Meals on Wheels might do more than deliver hot food to isolated seniors: New research suggests it can serve as an early warning system for declining health.
The study included Meals on Wheels drivers in Guernsey County in Ohio and San Diego County, who were trained to use a mobile app to alert care coordinators if the drivers had a concern or noticed a change in a senior's condition.
The care coordinators then followed up with seniors to provide support and connect them with health and community services.
Over the 12-month study period, the drivers submitted 429 alerts for 189 clients. The most frequent alerts were for changes in health (56%), self-care or personal safety (12%) and mobility (11%).
Follow-ups on the alerts led to 132 referrals, with most for self-care (33%), health (17%) and care management services (17%), according to the researchers at West Health Institute, Brown University in Rhode Island, and Meals on Wheels America.
The study was published recently in the Journal of the American Geriatrics Society.
West Health and Meals on Wheels America plan to expand the research program to as many as 30 Meals on Wheels sites across the United States, that include about 40,000 seniors.
"By collaborating with Meals on Wheels America, we've developed a safe, cost-effective and scalable program to preemptively identify and address concerns that too often result in deterioration of a senior's medical condition or pose a major safety risk," said Dr. Zia Agha, chief medical officer at West Health Institute.
"We're excited learnings from this research program are now being implemented across the country within Meals on Wheels America's expanded program that will positively impact as many seniors as possible," Agha added in an institute news release.
In a special editor's note, Dr. Michael Malone, section editor in models of geriatric care, quality of improvement and program dissemination with the Journal of the American Geriatrics Society, wrote, "As health care systems struggle to address the social determinants of health, this innovative Meals on Wheels model may provide part of the solution."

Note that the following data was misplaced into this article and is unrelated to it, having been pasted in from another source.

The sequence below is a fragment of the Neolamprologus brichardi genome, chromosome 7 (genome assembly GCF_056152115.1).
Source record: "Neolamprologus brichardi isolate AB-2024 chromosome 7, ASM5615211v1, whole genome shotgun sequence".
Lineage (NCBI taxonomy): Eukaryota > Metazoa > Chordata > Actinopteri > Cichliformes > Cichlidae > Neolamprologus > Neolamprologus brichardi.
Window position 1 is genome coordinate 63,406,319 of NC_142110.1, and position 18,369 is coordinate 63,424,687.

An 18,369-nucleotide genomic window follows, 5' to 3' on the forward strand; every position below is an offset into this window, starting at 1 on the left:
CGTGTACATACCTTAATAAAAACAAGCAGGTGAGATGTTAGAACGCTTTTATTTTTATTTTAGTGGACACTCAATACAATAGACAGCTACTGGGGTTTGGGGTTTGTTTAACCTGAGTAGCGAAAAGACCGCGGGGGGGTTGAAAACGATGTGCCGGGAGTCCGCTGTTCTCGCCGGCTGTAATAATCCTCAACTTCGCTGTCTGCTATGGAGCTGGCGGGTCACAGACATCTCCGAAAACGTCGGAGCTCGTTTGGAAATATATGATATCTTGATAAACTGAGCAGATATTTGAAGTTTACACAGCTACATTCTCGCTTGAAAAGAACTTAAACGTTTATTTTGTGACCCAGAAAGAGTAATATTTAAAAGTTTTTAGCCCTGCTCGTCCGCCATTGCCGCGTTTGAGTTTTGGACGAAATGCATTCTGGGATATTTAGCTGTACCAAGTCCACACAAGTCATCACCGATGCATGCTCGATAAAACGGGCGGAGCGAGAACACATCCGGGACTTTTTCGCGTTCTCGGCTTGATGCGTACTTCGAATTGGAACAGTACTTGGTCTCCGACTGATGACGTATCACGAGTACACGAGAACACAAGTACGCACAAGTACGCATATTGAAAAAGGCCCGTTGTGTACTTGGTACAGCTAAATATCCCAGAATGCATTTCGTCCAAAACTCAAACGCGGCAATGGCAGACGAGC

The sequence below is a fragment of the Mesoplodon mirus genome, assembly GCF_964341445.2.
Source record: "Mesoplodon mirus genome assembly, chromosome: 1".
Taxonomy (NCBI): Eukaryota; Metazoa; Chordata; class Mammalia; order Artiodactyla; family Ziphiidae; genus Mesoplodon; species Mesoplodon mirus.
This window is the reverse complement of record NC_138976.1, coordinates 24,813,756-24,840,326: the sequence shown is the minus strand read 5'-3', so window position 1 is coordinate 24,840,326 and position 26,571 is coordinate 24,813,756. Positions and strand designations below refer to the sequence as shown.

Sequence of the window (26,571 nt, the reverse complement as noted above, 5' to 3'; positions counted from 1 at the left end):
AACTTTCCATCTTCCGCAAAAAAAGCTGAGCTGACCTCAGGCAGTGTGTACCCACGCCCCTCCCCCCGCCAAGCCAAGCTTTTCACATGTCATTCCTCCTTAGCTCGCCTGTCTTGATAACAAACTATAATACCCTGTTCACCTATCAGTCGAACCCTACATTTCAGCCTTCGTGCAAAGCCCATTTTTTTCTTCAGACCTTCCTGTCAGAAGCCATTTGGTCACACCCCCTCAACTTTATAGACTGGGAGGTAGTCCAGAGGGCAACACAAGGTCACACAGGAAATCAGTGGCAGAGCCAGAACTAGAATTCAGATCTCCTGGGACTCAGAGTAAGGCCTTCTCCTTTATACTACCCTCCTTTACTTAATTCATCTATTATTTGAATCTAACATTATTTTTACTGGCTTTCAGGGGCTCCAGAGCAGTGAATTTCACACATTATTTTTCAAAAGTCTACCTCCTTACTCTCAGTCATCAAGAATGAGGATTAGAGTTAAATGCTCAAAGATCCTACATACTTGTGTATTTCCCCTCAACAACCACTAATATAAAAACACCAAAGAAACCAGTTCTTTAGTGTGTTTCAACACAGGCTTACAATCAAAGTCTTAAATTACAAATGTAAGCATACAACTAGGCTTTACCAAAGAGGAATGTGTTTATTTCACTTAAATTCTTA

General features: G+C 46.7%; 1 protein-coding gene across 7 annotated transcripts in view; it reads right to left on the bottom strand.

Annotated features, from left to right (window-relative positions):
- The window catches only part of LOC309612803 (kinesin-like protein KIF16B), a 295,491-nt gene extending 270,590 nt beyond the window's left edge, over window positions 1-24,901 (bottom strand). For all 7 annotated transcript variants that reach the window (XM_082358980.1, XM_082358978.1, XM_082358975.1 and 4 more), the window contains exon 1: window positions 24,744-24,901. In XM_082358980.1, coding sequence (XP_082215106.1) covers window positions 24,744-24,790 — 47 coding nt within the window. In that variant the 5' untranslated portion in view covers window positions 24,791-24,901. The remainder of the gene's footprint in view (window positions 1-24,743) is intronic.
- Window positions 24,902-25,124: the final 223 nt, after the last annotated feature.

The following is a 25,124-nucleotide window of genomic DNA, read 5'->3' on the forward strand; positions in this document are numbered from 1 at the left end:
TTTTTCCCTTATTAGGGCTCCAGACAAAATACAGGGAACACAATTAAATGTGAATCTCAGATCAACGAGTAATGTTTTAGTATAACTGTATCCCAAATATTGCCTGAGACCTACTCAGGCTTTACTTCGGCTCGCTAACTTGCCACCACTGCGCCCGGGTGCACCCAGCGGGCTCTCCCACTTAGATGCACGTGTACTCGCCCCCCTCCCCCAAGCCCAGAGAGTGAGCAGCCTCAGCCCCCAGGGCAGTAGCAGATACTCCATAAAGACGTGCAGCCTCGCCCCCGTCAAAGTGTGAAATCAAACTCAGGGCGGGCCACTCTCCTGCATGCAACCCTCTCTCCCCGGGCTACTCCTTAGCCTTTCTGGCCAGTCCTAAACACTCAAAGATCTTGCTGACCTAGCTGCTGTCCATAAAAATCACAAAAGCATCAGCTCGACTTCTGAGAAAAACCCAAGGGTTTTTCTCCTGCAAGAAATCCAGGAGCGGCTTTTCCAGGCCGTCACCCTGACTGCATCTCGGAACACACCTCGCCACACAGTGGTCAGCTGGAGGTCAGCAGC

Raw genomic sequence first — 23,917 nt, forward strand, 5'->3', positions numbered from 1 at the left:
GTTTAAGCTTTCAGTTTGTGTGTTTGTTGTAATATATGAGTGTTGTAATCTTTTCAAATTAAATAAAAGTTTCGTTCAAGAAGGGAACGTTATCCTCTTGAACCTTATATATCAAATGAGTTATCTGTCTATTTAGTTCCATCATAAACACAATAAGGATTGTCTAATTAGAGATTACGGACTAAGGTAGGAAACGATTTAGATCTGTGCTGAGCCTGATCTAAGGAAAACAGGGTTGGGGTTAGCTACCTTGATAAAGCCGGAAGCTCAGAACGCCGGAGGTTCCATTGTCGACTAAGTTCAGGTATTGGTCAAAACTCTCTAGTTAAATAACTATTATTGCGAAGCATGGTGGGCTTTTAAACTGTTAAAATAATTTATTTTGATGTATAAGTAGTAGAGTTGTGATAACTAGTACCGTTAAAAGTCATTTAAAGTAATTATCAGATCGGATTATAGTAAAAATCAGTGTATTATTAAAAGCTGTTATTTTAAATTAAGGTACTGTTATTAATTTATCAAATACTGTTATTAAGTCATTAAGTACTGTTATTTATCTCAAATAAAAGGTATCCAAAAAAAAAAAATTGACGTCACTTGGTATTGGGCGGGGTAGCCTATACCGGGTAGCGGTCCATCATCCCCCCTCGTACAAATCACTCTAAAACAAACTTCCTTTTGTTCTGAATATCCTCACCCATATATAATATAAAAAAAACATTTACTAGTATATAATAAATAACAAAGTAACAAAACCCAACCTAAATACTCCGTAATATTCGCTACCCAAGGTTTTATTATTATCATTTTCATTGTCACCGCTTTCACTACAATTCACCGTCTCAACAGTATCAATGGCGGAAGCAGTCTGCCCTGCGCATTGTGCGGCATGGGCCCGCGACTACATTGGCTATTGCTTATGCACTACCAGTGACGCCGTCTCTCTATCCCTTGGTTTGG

Exercise has countless benefits for those of all ages, including a healthier heart, stronger bones and improved flexibility. For seniors, there are additional benefits, like the fact that regular exercise reduces the risk of chronic diseases, lowers the chance of injury and can even improve one’s mood.
falls in seniors are the third-leading cause of chronic disability, Liu-Ambrose and her team are now looking at whether the exercise program can result in reduced medical costs in this high-risk population. This study shows the importance of a home exercise program and how all adults can benefit from increased muscle strength and balance.
Quite understandably, few look forward to the twilight of their life and all that it brings in its wake — deteriorating health, loss of vigour, restricted mobility, increasing dependence on others, not to mention a sense of foreboding and anxiety. Yet, ageing is an inevitable part of life that one has to learn to cope with willy-nilly.
At 74, I’ve found that old age need not necessarily be a period of physical and mental decline — though some ‘erosion’ is unavoidable — if one prepares oneself for it adequately in advance. First and foremost it’s imperative to prepare to accept old age all brace for all the restrictions or limitations it imposes on one’s mobility or ability to do things that one did when younger.
Equally important is the need to adopt a positive attitude towards life. Darkly regarding old age as the evening of one’s life must be avoided at all costs if one is to weather and overcome the difficulties and irritants that life is bound to throw up. An optimistic frame of mind or a light-hearted approach does help. Indeed, nothing prevents one from looking at the sunny side of life even in one’s sunset years. American statesman Bernard Baruch, who lived to a ripe old age, once remarked, “To me, old age is always fifteen years older than I am!” And, when asked his age, British satirist Jonathan Swift once quipped evasively, “I’m as old as my tongue and a little older than my teeth!” Is there a cleverer way to parry questions about one’s age?